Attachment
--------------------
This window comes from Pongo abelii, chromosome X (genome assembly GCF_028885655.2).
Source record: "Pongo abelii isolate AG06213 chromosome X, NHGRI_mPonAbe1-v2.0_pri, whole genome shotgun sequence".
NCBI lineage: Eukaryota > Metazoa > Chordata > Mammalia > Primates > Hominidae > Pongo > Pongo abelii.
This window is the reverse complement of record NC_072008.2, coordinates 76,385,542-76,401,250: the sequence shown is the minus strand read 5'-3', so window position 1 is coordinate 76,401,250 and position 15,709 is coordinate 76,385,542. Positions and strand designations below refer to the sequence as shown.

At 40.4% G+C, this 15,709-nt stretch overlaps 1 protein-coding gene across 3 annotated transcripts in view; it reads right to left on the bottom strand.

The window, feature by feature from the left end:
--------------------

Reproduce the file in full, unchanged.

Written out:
This window comes from Pongo abelii, chromosome X (genome assembly GCF_028885655.2).
Source record: "Pongo abelii isolate AG06213 chromosome X, NHGRI_mPonAbe1-v2.0_pri, whole genome shotgun sequence".
NCBI lineage: Eukaryota > Metazoa > Chordata > Mammalia > Primates > Hominidae > Pongo > Pongo abelii.
This window is the reverse complement of record NC_072008.2, coordinates 76,385,542-76,401,250: the sequence shown is the minus strand read 5'-3', so window position 1 is coordinate 76,401,250 and position 15,709 is coordinate 76,385,542. Positions and strand designations below refer to the sequence as shown.

At 40.4% G+C, this 15,709-nt stretch overlaps 1 protein-coding gene across 3 annotated transcripts in view; it reads right to left on the bottom strand.

The window, feature by feature from the left end: